Rumor has it that some people made it through high school unscarred. While that may be so, I’ve found that the silly relationship drama, out of control emotions, peer pressure and plummeting self-esteem all come home to roost on a five-year cycle, coinciding directly with the word “reunion”.More
My best friend had told me what to expect. She predicted that my husband would come up with his own helpful ideas for burning some calories and that I needed to be prepared.
“Husbands always come up with the same brilliant idea about new ways to exercise,” she said with a slight tone of disgust.
She was right. My husband broached the subject just a few days ago, suggesting that:
1. It’s something we can do together
2. It’s fun
3. We already have the right equipment. No need to run out and buy weights, trampolines or a thigh-master when we’ve got all we need right here, babe.
All of the women out there know exactly what I’m talking about, right ladies?
Yup, he wants me to golf with him.
Golf has become my husband’s passion in life. It’s grabbed him by the throat and dragged him from his home and family, separated him from his lawn mower and hunting dogs, and left me with broken tees rattling around in my washing machine.
For my birthday, I got golf clubs. For Mother’s Day, I got lessons with a pro. My husband apparently believes that I should put aside my hostility toward his addiction and join him.
In my quest for less fat and more muscle, I’ve embraced walking, bike riding, and light hiking. I’ve been invited to try Zumba, some of the local fitness centers, and yoga. All of these activities make sense to me. Golf doesn’t make sense.
I don’t find anything physically natural about a golf swing. Let’s see: wrap your hands thisaway with your thumb here and your palm there, twist your body like a spring (a spring!), don’t bend your elbow but do cock your wrist, keep your head down, stick your bottom out, pivot your weight from this foot to that foot, and for some icing on the cake, hit the ball. Are we having fun yet?
The main problem that I have with golf is that I’m a beginner. I feel awkward and I can’t wear the cute golf-girl clothing. So far, the only thing I like about golfing are the spunky little carts and drinking an ice cold beverage on the 8th hole at Targhee Village golf course.
Do I want to close myself off to learning new things? No, even though my enthusiastic attempt to learn how to snowboard ended abruptly with a double-fractured tailbone and a four-week intimate relationship with a blow-up chair donut, I do want to be open to new experiences. It’s time to swallow my pride.
For the betterment of my mental health by learning something new, I’m going to golf with my husband and take lessons. For my physical self, I’ve set a goal to be able to walk 9 holes by the end of September.
Disclaimer: This blog discusses my personal wellness goals and is in no way a soapbox to tell anyone else how to eat, exercise and/or live their lives.More
Disclaimer: This blog discusses my personal wellness goals and is in no way a soapbox to tell anyone else how to eat, exercise and/or live their lives.
Last week, I was riding my bike at a sure and steady pace as my teenage children shouted words of encouragement from their positions at least 46 miles ahead of me. I noted the upcoming hill and geared down. My kids were perched on top of the hill and looked concerned. My son shouted that I should get off my bike and walk up, perhaps fearing that he and his sister would be unable to drag me home when I collapsed mid-incline.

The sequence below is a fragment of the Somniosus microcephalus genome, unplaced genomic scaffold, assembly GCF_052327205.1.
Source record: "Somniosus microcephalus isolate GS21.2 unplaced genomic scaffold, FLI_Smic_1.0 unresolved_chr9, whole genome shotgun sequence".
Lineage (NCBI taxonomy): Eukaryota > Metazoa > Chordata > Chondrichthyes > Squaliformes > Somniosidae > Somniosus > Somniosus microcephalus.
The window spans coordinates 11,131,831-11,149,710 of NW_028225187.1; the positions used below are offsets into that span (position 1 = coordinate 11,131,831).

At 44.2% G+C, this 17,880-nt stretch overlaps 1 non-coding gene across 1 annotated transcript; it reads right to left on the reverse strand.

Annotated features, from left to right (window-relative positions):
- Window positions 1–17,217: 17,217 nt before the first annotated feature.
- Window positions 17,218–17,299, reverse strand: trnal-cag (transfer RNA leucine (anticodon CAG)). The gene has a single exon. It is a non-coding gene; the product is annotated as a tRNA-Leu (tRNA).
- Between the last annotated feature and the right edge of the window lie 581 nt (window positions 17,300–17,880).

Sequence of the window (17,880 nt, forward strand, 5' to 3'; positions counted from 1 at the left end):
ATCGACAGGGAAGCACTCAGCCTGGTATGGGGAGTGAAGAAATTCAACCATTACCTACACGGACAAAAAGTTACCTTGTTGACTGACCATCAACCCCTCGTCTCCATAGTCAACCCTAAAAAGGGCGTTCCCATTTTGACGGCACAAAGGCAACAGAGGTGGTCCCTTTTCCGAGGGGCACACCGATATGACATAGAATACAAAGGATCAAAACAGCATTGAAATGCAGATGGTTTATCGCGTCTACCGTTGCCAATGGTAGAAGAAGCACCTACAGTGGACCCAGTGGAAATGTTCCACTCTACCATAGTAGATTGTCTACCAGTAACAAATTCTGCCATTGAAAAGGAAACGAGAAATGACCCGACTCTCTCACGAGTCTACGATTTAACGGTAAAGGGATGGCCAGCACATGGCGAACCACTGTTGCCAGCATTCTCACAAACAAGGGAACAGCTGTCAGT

Hah. Watch this, nonbelievers!
I made it to the top of the hill by furiously stomping on the pedals. After some fist pumping and Rocky-like chest pounding, I glided downhill. The wind rushed against my cheeks, the leaves on the trees were fluttering. What a great feeling to be back on my bicycle! I had a total ankle replacement last October and although my surgeon had told me I’d be able to ride a bike again, I had been worried. Not anymore.
Over the next four days, I walked like a first-time bull-rider. Apparently, my big push up the hill mountain resulted in various pulled muscles between my lower abdomen and upper thigh. (Okay, it’s my groin area. It’s not funny.)
I spoke with a physical therapist from High Peaks Physical Therapy, Michelle Christensen. After hearing my tale, Michelle suggested that I should have progressed more slowly and eased into my hill-climbing activities; plan a warm up and a cool down. She was pretty certain that my adductor muscles had been strained, and the lower abdomen pain showed weakness in my core muscles. A cyclist herself, she also recommended that I avoid zipping straight to the lowest gear on my bike and instead try higher gears with more efficient revolutions for incline cycling.
“Hills first, then mountains,” she said gently, not realizing that truthfully, my “mountain” was a slight incline.
It occurs to me that portion control – or lack thereof – has contributed mightily to my health decline. When I apply portion control to my recent wellness adventure, I can see that I took too big of a portion of bike riding. I understand the benefits of pushing myself and getting sore muscles, but I don’t need to injure myself in the process.
I think that portion control has a lot to do with quality, too. I can choose to eat three milk chocolate Lindt truffles or a grilled halibut with green beans and the calories may be the same but the benefits to my body are quite different; not that I’m giving up on Lindt truffles. Similarly, exercising appropriately for one hour has to be better than overdoing it.
I know that riding my bike was a good choice, and I have another trip planned this Saturday as long as my strained muscles heal. (Not funny, folks!)
Meanwhile, I’ve lost a pound.More